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Snow Robots! (not to be confused with snow clones)

In the past few weeks here in the Boston area, we've had three snowstorms that left a lot of snow piled everywhere. It's made it difficult to get around without boots or YakTrax. A few nights ago, though, it did warm up a bit, and we can all get around again much more easily – at least, until the next snowstorm.

According to an entry in the Brookline TAB Blog four days ago, an elderly woman saw a man using "a robot and a truck" to clear out a parking lot. The TAB located a picture of the likely robot on another blog and linked to it; it looks like a yellow round dome thing with treads and two big eyes.

My only question: will the robot do a better job of following Asimov's First Law of Robotics than some of the current drivers of the snowplows?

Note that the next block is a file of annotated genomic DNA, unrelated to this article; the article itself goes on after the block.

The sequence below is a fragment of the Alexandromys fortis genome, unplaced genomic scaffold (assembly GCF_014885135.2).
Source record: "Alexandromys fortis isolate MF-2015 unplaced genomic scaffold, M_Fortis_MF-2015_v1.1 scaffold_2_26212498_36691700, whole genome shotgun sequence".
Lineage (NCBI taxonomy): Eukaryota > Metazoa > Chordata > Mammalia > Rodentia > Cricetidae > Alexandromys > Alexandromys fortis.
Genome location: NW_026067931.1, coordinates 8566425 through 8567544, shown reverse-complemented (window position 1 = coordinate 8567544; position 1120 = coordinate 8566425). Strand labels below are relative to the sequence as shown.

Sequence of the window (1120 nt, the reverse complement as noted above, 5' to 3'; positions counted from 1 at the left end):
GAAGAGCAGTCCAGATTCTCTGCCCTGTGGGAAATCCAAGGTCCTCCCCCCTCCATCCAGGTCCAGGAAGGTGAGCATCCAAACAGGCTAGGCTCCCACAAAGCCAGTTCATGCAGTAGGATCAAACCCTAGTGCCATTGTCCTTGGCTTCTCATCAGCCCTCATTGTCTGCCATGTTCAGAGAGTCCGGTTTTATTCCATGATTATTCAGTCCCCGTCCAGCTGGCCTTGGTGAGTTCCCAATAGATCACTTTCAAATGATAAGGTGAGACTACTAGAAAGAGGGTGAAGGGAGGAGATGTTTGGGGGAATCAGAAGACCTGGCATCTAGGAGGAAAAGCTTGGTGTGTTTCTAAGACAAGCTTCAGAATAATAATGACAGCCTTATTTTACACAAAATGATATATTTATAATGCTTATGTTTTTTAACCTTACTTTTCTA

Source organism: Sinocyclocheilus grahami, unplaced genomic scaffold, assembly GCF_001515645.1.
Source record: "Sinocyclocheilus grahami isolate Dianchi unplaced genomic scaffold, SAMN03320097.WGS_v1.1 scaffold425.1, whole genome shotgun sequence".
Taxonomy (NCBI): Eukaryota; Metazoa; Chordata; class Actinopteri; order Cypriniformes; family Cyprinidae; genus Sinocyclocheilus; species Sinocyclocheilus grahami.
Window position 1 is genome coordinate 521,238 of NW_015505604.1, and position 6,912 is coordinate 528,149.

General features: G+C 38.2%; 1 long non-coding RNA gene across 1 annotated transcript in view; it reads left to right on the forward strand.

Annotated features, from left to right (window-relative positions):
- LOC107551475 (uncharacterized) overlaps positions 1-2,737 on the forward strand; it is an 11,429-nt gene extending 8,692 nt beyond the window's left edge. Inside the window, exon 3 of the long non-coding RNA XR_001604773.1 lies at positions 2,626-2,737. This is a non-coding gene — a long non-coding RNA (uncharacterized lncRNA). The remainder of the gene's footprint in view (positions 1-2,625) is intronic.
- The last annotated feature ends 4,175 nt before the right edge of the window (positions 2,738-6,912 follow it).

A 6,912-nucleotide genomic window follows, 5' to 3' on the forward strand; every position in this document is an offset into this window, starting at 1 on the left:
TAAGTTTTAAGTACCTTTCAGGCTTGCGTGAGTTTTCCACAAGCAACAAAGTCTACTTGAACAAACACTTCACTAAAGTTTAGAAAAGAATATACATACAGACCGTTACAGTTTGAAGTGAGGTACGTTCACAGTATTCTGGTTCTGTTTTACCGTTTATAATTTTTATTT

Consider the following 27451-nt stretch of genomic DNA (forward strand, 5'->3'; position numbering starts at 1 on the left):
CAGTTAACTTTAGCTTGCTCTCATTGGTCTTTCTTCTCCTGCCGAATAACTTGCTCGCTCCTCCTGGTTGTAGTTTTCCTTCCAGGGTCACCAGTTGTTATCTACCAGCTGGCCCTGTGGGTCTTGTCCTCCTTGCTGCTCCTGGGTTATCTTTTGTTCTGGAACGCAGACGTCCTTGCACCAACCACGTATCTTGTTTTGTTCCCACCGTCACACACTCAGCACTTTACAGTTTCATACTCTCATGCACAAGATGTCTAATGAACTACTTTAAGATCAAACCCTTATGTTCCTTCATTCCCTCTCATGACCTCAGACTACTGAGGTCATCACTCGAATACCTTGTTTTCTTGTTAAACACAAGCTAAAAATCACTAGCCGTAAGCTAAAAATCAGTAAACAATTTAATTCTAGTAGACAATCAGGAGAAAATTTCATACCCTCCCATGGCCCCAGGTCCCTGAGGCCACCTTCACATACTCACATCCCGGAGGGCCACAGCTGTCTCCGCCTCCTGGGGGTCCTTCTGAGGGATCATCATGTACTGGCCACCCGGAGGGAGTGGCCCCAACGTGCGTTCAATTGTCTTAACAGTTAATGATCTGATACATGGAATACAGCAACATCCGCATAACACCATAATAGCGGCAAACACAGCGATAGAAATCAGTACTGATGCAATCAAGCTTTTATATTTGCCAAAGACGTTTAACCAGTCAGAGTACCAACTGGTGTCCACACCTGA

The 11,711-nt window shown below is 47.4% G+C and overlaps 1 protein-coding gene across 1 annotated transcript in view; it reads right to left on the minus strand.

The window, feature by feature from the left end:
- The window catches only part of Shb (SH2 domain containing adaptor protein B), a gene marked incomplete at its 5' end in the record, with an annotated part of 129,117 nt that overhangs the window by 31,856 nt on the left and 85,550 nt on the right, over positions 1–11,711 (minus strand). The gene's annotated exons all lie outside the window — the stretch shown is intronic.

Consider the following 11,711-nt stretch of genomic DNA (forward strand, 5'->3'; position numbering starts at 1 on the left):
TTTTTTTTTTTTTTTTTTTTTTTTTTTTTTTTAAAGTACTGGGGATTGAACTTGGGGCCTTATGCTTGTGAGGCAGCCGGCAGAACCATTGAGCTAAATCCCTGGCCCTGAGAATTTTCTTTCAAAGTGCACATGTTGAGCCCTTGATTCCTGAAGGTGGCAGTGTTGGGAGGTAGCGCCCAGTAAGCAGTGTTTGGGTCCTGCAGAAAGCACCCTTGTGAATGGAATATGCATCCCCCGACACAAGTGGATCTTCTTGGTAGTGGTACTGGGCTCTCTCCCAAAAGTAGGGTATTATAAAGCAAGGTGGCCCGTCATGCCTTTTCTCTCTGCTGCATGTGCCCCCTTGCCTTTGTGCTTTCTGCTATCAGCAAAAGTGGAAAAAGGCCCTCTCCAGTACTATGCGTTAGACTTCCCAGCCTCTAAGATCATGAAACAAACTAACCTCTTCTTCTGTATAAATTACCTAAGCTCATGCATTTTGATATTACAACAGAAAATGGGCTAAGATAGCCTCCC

For more information, see Brookline TAB Blog: She just wanted to say thanks for the robot.

For a photo of the robot in question, see Newton Streets and Sidewalks: Sidewalk Snowplowing Solution

Comments

Re: Yes, I actually send email like this

Here was Joseph's reply to my email:

It had not occurred to me before, but has anyone else noticed that our McKesson robot could be viewed as"0-for-3" with respect to the Laws?

First Law:

A robot may not injure a human being, or, through inaction, allow a human being to come to harm. (The "inaction/come to harm" clause is key here; mysteriously missing doses, anyone?)

Second Law:

A robot must obey orders given it by human beings, except where such orders would conflict with the First Law. (Self-explanatory, I think. The McKesson robot's frequent inability to "obey orders" for various reasons have been well documented)

Third Law:

A robot must protect its own existence as long as such protection does not conflict with the First or Second Law. (Downtime, crashes, lack of antivirus updating support, etc.)

Of course, as with any robot, the blame for failure to obey these laws can be placed squarely on the shoulders of the humans who programmed/built it (and perhaps a miniscule amount on those of us who work with it and maintain it), but I think it's interesting nonetheless.

Joseph
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